Alan Noble, in his book Disruptive Witness: Speaking Truth in a Distracted Age, seeks to illustrate these challenges while illuminating a course of action that Christians can take that will result in a better understanding of “how our culture processes beliefs, so we might better fulfill our duty to love our neighbor and glorify God.” Dr. Noble acknowledges, “There are no easy answers to the problems created by our contemporary condition, but by changing our personal habits, recovering church practices that convey God’s holiness, and rethinking how we participate in culture, we can offer a disruptive witness that will help people to see the world anew, as created by a living and sustaining God.” Noble lives up to his namesake in making an effort to disrupt conventional thinking when it comes to reaching the culture for Christ, specifically by building on the contributions of Canadian philosopher Charles Taylor and his daunting work, A Secular Age. In this text, Taylor posits the idea of buffered selves, a phenomenon where “the modern person experiences a buffer between themselves and the world out there,” resulting in distraction “from the kind of deep, honest reflection needed to ask why we exist and what is true.”
Noble unpacks the portmanteau of the buffered self through a series of illustrative moments from his personal experiences as well as through references to literature, culture, and scripture to prod readers forward to a powerful understanding of what it means to live our Christian faith instead of just believing in our Christian faith. For the casual reader, a word of caution is necessary: Noble seeks to stretch the boundaries of your mental acumen. The content of this book will disrupt what it is you think you know, and it will require some effort on your part to fully comprehend the arguments. You will need to read it twice, maybe three times, to appreciate its depth. Like the culture he is critiquing, and the Christian response to it, Noble refuses to produce just another consumable tome that results in a sugar high with no lasting intellectual nutritional value. The Christian reader may be a bit disappointed in a lack of easily digestible scriptural illustrations, although there are some. For example, Noble references 2 Peter 3:4 to illustrate the lament of a distracted generation: “They will say, ‘Where is this “coming” he promised? Ever since our ancestors died, everything goes on as it has since the beginning of creation.’” But front and center is a challenge to what so many Christians have sacrificed on the altars of cultural relevance and a call to reclaim and redeem our personal and collective habits for the glory of God. In an age of distracted, cacophonous shouting, Alan Noble reminds us that a reflective whisper of an enchanted world is a welcome reprise and may be the most disruptive and effective witness for Christ.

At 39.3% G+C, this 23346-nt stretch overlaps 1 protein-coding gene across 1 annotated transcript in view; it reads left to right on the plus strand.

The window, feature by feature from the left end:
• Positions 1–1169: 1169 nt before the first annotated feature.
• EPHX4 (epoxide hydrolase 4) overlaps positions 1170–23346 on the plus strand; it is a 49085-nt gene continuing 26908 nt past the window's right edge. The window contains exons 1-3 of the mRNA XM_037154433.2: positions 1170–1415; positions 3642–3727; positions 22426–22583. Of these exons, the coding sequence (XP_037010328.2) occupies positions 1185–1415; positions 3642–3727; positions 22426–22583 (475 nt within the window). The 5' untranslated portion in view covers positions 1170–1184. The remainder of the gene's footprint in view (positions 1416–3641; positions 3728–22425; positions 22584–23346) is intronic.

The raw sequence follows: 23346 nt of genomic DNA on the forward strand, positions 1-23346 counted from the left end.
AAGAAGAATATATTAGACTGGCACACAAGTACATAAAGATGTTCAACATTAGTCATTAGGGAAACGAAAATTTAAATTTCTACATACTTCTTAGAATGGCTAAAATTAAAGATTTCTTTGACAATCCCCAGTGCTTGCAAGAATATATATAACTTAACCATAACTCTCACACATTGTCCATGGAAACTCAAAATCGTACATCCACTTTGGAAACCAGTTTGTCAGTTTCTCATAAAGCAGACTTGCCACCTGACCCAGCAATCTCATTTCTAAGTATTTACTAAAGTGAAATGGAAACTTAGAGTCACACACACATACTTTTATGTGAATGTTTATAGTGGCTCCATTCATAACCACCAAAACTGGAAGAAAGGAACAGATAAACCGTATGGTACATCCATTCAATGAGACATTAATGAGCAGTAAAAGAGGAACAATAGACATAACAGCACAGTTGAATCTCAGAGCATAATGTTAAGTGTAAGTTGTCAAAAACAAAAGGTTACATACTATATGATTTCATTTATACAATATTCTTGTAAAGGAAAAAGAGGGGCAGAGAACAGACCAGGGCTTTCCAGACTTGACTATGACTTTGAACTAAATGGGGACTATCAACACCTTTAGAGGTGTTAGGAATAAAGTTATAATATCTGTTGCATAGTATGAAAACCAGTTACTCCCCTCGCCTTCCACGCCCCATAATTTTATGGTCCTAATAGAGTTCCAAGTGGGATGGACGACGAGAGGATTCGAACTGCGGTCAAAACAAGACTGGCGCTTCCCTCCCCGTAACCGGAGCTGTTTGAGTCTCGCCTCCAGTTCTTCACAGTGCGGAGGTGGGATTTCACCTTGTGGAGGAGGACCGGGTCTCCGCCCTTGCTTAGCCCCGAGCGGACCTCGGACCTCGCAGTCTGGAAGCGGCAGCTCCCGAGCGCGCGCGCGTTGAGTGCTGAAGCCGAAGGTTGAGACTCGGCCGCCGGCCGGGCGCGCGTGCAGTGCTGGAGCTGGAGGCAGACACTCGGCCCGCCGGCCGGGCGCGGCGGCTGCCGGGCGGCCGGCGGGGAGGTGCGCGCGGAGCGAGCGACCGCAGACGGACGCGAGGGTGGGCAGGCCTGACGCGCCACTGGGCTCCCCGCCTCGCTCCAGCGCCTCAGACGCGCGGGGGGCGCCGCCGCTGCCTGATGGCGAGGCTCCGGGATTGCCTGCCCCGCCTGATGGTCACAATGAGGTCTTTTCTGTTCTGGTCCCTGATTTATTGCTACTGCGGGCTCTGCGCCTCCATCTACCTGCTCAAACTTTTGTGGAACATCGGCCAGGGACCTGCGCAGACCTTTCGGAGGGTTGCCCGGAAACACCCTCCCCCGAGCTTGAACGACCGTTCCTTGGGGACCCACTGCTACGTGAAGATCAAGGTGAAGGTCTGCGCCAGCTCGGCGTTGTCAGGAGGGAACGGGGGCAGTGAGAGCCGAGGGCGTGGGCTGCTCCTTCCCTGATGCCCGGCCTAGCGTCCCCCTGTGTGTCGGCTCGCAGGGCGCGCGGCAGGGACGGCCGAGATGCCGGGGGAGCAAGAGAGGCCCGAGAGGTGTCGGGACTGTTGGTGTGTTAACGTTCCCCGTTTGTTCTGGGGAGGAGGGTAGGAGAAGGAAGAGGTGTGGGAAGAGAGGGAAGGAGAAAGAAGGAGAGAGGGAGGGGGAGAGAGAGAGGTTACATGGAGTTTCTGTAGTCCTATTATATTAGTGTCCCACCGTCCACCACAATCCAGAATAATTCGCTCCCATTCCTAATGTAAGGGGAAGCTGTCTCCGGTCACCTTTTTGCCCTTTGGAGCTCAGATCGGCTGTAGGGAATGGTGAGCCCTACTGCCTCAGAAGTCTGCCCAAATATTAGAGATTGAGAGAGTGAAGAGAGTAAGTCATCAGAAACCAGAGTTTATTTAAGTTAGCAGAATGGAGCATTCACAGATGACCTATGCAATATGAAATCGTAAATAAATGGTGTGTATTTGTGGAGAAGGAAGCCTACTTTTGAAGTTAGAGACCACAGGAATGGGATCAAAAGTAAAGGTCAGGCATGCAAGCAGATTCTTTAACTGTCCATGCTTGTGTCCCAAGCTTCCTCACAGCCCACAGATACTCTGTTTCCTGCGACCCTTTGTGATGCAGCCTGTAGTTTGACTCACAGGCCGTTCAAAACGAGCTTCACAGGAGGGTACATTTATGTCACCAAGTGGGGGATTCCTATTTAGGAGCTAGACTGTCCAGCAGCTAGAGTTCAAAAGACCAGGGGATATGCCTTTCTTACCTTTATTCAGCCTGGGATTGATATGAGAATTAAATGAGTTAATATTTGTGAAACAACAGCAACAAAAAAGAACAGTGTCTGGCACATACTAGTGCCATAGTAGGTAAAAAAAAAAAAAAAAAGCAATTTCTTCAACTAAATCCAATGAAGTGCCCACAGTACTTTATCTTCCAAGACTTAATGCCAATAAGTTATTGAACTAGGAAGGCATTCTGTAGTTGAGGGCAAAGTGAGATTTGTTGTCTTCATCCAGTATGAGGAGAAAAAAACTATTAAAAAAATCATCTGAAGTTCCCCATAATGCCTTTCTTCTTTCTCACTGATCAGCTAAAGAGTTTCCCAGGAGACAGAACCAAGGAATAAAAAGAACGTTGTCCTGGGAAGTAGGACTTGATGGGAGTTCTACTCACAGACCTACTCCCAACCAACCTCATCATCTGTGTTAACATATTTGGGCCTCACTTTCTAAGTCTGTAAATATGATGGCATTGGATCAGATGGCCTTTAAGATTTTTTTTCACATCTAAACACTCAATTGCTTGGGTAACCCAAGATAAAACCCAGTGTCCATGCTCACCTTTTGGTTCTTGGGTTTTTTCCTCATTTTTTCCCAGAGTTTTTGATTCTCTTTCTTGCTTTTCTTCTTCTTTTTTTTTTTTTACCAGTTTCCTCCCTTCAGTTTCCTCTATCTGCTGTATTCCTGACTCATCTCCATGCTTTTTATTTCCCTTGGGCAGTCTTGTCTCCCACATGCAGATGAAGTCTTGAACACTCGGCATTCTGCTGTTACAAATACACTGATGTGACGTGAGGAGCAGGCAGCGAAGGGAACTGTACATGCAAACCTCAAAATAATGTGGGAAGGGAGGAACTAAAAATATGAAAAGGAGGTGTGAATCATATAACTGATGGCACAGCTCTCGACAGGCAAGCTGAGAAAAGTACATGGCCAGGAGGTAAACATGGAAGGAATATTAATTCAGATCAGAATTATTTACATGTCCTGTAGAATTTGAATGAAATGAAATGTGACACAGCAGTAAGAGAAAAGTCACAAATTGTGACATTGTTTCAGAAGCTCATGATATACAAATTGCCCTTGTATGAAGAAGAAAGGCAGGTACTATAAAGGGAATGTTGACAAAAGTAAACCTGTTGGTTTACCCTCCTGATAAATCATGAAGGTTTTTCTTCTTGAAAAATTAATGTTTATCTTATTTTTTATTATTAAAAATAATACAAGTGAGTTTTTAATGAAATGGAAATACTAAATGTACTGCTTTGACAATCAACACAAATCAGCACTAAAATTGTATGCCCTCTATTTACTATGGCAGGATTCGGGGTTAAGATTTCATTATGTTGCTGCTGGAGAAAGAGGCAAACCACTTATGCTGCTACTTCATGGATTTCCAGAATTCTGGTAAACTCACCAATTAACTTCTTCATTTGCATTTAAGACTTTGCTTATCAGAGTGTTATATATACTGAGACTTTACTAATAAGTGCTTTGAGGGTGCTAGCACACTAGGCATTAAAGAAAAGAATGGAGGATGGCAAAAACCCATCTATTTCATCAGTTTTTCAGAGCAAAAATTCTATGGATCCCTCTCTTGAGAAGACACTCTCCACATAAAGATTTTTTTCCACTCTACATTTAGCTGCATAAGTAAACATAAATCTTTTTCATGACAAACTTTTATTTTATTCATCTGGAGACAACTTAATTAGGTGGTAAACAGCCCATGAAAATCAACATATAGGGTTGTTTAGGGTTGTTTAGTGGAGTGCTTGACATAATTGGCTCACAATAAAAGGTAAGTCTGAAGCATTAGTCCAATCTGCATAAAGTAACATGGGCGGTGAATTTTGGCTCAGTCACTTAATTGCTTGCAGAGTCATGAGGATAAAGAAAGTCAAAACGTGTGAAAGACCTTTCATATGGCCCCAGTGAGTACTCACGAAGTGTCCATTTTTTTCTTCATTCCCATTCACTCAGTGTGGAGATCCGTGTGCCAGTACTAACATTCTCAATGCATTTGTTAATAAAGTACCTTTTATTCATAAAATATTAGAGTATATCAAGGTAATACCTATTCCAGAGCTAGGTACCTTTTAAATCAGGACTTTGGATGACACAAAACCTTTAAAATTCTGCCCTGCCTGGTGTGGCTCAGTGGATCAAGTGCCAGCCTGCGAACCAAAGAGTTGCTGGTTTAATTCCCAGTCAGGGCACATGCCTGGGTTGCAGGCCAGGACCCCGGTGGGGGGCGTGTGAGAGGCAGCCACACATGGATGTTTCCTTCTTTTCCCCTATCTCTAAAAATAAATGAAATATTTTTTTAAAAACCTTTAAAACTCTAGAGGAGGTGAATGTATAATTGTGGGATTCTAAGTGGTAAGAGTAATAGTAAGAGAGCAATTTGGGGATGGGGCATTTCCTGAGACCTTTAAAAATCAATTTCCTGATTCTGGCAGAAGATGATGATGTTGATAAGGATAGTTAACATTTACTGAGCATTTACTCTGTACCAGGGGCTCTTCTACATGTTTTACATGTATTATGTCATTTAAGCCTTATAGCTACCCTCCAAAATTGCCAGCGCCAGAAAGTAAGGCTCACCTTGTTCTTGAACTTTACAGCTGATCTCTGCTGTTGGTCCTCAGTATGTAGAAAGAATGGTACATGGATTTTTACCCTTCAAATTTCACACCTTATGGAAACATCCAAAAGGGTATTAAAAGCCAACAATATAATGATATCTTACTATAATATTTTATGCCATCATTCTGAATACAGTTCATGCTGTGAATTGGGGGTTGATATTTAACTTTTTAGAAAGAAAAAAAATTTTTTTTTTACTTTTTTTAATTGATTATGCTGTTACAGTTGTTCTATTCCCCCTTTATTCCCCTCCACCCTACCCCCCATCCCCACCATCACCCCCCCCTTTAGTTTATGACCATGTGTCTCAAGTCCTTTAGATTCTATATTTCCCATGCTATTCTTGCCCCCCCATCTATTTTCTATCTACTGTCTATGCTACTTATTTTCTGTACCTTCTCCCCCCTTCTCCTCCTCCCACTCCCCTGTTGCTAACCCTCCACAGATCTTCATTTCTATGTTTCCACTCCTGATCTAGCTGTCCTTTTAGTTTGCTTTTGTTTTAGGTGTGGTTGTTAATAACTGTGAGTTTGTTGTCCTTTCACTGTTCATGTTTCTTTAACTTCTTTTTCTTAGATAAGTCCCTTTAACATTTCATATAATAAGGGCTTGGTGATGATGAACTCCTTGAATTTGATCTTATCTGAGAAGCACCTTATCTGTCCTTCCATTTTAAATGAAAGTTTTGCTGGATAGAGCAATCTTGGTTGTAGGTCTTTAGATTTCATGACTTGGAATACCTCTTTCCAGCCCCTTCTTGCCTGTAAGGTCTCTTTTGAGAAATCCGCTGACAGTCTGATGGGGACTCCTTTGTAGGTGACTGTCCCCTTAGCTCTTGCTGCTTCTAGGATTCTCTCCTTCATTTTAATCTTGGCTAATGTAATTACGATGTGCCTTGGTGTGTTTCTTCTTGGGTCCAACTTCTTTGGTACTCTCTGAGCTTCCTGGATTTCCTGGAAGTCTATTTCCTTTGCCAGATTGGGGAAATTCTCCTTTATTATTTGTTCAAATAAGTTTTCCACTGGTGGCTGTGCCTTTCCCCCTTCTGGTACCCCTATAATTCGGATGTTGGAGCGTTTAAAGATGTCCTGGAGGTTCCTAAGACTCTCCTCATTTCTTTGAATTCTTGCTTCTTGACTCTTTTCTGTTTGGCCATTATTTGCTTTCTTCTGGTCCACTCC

Our witness must be disruptive if we really seek to make a difference in our distracted world.
Again, the example of Christ is helpful. He was both attractive and disruptive. He would have mass gatherings where He miraculously fed people and healed them (perhaps a modern equivalent would be having services that are designed to minister to the “felt” needs of folks) and then He would then preach to them “Eat my flesh, and drink my blood” making them so uncomfortable that most would leave.
I don’t think it necessarily has to be an either/or dichotomy. We can faithfully minister to the culture and challenge the culture at the same time. In fact, I think Christ has uniquely designed the church to do exactly this.